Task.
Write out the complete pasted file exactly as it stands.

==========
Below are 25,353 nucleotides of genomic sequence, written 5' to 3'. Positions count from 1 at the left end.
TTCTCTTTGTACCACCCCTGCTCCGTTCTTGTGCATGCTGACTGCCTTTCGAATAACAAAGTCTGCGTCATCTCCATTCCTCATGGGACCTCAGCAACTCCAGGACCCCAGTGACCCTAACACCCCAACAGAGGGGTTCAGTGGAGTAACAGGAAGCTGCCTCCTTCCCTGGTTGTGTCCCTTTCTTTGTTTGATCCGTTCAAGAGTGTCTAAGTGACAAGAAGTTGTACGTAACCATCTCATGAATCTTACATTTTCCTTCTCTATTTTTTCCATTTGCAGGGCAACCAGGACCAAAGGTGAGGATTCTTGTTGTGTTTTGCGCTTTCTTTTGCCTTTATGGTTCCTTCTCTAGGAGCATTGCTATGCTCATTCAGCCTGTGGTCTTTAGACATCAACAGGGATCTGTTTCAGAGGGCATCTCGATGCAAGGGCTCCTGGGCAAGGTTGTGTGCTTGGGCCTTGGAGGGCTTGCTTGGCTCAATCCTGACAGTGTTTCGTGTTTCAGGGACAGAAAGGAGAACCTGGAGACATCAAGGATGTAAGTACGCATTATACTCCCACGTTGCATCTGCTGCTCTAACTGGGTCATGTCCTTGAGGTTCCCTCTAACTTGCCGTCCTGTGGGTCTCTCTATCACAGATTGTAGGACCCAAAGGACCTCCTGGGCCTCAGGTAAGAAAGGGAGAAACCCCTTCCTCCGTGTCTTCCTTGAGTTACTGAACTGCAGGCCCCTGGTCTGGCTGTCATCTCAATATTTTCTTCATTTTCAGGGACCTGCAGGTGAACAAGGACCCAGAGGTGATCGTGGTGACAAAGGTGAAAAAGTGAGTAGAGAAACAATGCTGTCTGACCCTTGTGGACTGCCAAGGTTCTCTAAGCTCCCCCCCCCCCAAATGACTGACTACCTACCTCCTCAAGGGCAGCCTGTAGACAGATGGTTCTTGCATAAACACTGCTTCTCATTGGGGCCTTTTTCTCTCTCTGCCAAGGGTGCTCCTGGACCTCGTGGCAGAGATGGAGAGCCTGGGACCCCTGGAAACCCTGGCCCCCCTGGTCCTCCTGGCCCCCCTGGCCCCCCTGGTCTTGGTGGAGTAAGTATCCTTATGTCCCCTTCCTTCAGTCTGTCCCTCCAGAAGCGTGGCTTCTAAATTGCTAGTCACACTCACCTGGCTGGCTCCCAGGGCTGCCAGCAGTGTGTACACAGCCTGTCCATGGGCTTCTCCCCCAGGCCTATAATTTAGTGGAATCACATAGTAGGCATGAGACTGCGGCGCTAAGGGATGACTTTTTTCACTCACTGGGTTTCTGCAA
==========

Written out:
Below are 25,353 nucleotides of genomic sequence, written 5' to 3'. Positions count from 1 at the left end.
TTCTCTTTGTACCACCCCTGCTCCGTTCTTGTGCATGCTGACTGCCTTTCGAATAACAAAGTCTGCGTCATCTCCATTCCTCATGGGACCTCAGCAACTCCAGGACCCCAGTGACCCTAACACCCCAACAGAGGGGTTCAGTGGAGTAACAGGAAGCTGCCTCCTTCCCTGGTTGTGTCCCTTTCTTTGTTTGATCCGTTCAAGAGTGTCTAAGTGACAAGAAGTTGTACGTAACCATCTCATGAATCTTACATTTTCCTTCTCTATTTTTTCCATTTGCAGGGCAACCAGGACCAAAGGTGAGGATTCTTGTTGTGTTTTGCGCTTTCTTTTGCCTTTATGGTTCCTTCTCTAGGAGCATTGCTATGCTCATTCAGCCTGTGGTCTTTAGACATCAACAGGGATCTGTTTCAGAGGGCATCTCGATGCAAGGGCTCCTGGGCAAGGTTGTGTGCTTGGGCCTTGGAGGGCTTGCTTGGCTCAATCCTGACAGTGTTTCGTGTTTCAGGGACAGAAAGGAGAACCTGGAGACATCAAGGATGTAAGTACGCATTATACTCCCACGTTGCATCTGCTGCTCTAACTGGGTCATGTCCTTGAGGTTCCCTCTAACTTGCCGTCCTGTGGGTCTCTCTATCACAGATTGTAGGACCCAAAGGACCTCCTGGGCCTCAGGTAAGAAAGGGAGAAACCCCTTCCTCCGTGTCTTCCTTGAGTTACTGAACTGCAGGCCCCTGGTCTGGCTGTCATCTCAATATTTTCTTCATTTTCAGGGACCTGCAGGTGAACAAGGACCCAGAGGTGATCGTGGTGACAAAGGTGAAAAAGTGAGTAGAGAAACAATGCTGTCTGACCCTTGTGGACTGCCAAGGTTCTCTAAGCTCCCCCCCCCCCAAATGACTGACTACCTACCTCCTCAAGGGCAGCCTGTAGACAGATGGTTCTTGCATAAACACTGCTTCTCATTGGGGCCTTTTTCTCTCTCTGCCAAGGGTGCTCCTGGACCTCGTGGCAGAGATGGAGAGCCTGGGACCCCTGGAAACCCTGGCCCCCCTGGTCCTCCTGGCCCCCCTGGCCCCCCTGGTCTTGGTGGAGTAAGTATCCTTATGTCCCCTTCCTTCAGTCTGTCCCTCCAGAAGCGTGGCTTCTAAATTGCTAGTCACACTCACCTGGCTGGCTCCCAGGGCTGCCAGCAGTGTGTACACAGCCTGTCCATGGGCTTCTCCCCCAGGCCTATAATTTAGTGGAATCACATAGTAGGCATGAGACTGCGGCGCTAAGGGATGACTTTTTTCACTCACTGGGTTTCTGCAA